RNA - The government will curb the ability of citizens of Nigeria, Myanmar, Eritrea, Kyrgyzstan, Sudan and Tanzania to get certain immigration visas, according to officials with the Department of Homeland Security (DHS) and State Department, but it is not a blanket travel ban, The Hill reported.
"Because we have higher confidence that these six countries will be able to make improvements in their system in a reasonable period of time, we did not feel it would be proportionate to impose restrictions on all immigrant and non-immigration visas," a DHS official said.
The official cited national security concerns as the reason for the restrictions, adding that the governments of the six countries do not meet requirements for information-sharing and passport security.
Trump was expected to sign a proclamation approving the restrictions on Friday afternoon, and it will go into effect on February 22.
The proclamation will suspend immigrant visas for nationals of Kyrgyzstan, Myanmar, Eritrea, Nigeria. The restriction applies to those seeking to live in the US permanently, not temporary travelers.
It will also restrict diversity visas for nationals of Sudan and Tanzania.
Travelers on the way to the US prior to the day it goes into effect will still be able to enter the country, the DHS official stated.
If individuals are in the queue to secure a visa and their interview does not take place until after February 22, they will be subject to the new restrictions.
Government officials noted the countries face individual challenges that led to their inclusion in the new order. For example, officials cited Sudan's transition from a civilian-military government, Nigeria's lack of identity management for its citizens and Myanmar's struggles with tracking lost and stolen passports.
"DHS and the Department of State have informed each of the six countries about their specific deficiencies and are actively identifying solutions,” an official said, indicating a country could have its restrictions lifted or have more severe restrictions imposed depending on how it is evaluated moving forward.
The announcement comes at the outset of an election year where Trump is likely to harp on immigration as a key issue to motivate his base of supporters. Trump used immigration as a central rallying cry in 2016, offering divisive proposals like construction of a border wall and a ban on Muslims entering the country.
It also comes just over three years after Trump first announced he would impose a travel ban targeted at several Muslim-majority nations. An altered version of that ban was later upheld by the Supreme Court, and travel from Iran, Libya, Syria, Somalia and Yemen is still restricted. The administration separately restricted travel from North Korea and Venezuela as well.
White House Press Secretary Stephanie Grisham defended the existing travel ban in a statement detailing the new restrictions.
"President Trump’s security and travel proclamations have immeasurably improved our national security, substantially raised the global standard for information-sharing, and dramatically strengthened the integrity of the United States’ immigration system," she stated, adding, "The orders have been a tremendous and vital success."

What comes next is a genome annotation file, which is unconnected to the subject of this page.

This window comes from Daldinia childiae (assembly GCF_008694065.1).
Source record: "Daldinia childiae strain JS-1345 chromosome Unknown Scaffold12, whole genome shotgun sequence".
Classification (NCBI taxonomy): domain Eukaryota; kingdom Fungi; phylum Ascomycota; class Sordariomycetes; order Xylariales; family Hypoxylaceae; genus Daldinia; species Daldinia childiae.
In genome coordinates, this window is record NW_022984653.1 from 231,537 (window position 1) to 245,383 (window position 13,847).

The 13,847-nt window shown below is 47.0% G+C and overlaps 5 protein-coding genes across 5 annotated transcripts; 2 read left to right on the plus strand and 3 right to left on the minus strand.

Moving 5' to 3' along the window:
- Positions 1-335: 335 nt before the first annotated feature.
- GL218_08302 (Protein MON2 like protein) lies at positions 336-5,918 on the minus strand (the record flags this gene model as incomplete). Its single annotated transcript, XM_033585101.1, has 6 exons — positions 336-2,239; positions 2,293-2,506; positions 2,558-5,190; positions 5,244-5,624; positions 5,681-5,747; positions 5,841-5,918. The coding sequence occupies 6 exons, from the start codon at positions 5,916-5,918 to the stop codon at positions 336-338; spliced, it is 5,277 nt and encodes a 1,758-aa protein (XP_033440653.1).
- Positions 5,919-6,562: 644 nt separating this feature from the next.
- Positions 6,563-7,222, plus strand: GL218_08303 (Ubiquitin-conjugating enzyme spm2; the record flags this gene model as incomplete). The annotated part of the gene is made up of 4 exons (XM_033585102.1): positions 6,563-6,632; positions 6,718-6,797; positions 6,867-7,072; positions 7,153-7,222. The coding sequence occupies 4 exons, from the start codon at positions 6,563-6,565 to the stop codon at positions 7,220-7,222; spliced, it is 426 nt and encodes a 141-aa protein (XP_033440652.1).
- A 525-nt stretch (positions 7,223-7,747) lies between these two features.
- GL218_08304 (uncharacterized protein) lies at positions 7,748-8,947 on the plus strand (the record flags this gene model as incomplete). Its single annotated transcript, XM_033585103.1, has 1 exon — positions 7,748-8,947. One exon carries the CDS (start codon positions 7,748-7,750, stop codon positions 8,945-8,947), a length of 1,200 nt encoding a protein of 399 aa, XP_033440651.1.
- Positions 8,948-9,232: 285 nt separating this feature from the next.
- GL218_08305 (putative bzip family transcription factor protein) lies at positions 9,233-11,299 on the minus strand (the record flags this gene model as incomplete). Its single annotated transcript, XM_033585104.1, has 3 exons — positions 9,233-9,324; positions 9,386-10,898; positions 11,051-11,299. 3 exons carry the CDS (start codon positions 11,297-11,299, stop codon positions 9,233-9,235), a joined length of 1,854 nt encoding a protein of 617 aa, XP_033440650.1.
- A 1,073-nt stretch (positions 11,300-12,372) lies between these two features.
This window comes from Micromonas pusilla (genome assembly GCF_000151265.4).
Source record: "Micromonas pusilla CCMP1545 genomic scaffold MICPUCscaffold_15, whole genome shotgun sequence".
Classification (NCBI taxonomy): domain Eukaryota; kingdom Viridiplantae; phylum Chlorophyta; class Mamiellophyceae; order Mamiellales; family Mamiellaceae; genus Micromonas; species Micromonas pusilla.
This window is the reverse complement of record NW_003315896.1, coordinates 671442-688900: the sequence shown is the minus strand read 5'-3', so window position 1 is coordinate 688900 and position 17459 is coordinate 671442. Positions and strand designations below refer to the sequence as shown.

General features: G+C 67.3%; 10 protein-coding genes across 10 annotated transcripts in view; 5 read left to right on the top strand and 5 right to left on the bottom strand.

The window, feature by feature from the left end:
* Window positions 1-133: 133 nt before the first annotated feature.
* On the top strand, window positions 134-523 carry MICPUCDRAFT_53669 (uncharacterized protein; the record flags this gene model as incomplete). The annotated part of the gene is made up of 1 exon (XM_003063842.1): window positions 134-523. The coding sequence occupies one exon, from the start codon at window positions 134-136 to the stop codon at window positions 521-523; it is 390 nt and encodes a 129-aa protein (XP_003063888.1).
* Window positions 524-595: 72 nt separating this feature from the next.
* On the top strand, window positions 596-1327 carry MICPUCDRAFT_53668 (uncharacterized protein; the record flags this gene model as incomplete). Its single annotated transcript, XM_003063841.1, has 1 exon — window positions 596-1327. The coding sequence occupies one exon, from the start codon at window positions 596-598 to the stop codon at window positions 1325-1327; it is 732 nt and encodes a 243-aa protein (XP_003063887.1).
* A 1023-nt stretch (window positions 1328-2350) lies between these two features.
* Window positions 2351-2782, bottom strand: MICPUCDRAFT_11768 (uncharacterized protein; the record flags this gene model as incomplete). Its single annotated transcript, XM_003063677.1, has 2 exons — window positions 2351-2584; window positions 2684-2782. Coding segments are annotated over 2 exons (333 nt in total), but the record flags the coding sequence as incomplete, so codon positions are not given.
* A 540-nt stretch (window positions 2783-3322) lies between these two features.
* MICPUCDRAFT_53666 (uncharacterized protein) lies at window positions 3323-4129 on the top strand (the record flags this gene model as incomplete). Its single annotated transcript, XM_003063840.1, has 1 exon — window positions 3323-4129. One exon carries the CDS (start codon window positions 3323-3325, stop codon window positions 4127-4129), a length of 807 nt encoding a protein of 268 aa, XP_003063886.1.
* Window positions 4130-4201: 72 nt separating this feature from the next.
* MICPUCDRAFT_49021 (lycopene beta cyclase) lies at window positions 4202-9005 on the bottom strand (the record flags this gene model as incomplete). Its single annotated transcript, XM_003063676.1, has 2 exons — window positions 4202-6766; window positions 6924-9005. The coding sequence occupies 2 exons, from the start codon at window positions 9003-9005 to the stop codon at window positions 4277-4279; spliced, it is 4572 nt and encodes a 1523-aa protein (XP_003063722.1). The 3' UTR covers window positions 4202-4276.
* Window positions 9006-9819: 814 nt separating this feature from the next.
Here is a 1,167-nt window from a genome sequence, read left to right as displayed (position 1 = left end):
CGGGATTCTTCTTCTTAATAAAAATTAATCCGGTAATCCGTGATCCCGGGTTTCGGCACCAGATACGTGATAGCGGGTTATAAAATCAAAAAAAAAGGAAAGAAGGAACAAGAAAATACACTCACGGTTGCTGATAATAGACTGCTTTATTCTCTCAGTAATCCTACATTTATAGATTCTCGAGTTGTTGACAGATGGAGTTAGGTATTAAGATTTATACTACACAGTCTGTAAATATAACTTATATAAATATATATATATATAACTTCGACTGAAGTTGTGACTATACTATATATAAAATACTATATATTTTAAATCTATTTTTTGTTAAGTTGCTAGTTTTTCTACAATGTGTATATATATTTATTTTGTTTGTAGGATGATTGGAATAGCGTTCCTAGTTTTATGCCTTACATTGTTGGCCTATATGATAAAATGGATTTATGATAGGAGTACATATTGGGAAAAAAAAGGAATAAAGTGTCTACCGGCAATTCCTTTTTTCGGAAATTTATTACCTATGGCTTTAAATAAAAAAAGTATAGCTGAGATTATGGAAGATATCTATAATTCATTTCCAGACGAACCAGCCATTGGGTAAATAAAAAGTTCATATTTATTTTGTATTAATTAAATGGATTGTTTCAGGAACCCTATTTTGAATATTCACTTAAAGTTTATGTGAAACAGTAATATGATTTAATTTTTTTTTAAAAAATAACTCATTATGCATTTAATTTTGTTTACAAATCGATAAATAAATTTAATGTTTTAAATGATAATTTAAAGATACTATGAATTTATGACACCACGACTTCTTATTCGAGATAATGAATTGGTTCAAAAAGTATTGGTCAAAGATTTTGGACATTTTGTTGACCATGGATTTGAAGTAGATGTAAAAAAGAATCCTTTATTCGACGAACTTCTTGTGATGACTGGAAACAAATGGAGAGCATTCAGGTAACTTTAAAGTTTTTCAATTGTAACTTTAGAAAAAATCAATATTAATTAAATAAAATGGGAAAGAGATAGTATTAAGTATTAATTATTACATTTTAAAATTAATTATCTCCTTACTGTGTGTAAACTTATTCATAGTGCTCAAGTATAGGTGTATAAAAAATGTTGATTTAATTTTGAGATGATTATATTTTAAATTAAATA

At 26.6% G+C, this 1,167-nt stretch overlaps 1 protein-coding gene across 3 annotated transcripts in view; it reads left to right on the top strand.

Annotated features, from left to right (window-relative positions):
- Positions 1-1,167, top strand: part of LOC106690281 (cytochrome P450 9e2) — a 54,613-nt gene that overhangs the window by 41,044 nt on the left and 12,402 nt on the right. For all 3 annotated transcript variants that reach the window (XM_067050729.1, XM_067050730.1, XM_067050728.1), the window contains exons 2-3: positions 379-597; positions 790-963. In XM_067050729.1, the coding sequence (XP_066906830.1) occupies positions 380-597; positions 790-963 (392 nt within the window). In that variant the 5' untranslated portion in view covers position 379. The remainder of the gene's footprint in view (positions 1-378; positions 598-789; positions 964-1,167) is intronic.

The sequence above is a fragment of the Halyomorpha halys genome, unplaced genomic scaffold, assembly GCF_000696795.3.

The original imposition of the travel ban sparked mass chaos at the nation's airports as travelers were detained and protests broke out in ticketing lobbies.
A DHS official maintained that the timing of the most recent restrictions was not intentional, but a result of a standard policy review process and deliberations by the White House.
The expanded ban is certain to be challenged in courts, and former diplomats have expressed confusion over the inclusion of Nigeria in particular, warning that restricting travel from some of the countries will harm American interests.
Congressional Democrats were quick to criticize the move, which they see as a proxy for Islamophobia.
"This current president did not consult leadership in Congress on the issue; this is again an abuse of his power and total disrespect of Congress by failing to provide advance notice," said Rep. Sheila Jackson Lee (D-Texas) on a call with reporters.
"There is no doubt terrorists are roaming through some of those countries, but there are also terrorists in Russia and China, and those countries did not receive travel bans. We must push back with major action; we don’t expect to lay down on this,” she added.
Rep. Joseph Neguse (D-Colo.), the son of Eritrean immigrants, stated the expansion of the travel ban "puts our nation at risk".
"At the end of the day, in America, immigrants are integral parts of our communities and it is entirely un-American to discriminate against people based on where they come from and how they pray. There is a sense of urgency around this issue and I am willing to take it on," Neguse noted.
The House Judiciary Committee is expected to markup legislation in early February that would repeal Trump's travel ban and strengthen provisions of the Immigration and Nationality Act to curb executive power and prohibit religion-based discrimination.
Immigrant rights groups also swiftly condemned the announcement and accused the administration of attempting to revive a ban on Muslims entering the country.
"One particular country jumps out from the list compiled — as Muslims and other ethnic minorities flee persecution in Myanmar, after being subjected to one atrocious crime after another with devastating results, including mass killings, rapes, and the burning of entire villages, the US makes the unconscionable decision to deny them welcome," Amnesty International USA executive director Margaret Huang announced in a statement.
The American Civil Liberties Union accused Trump of "doubling-down on his signature anti-Muslim policy".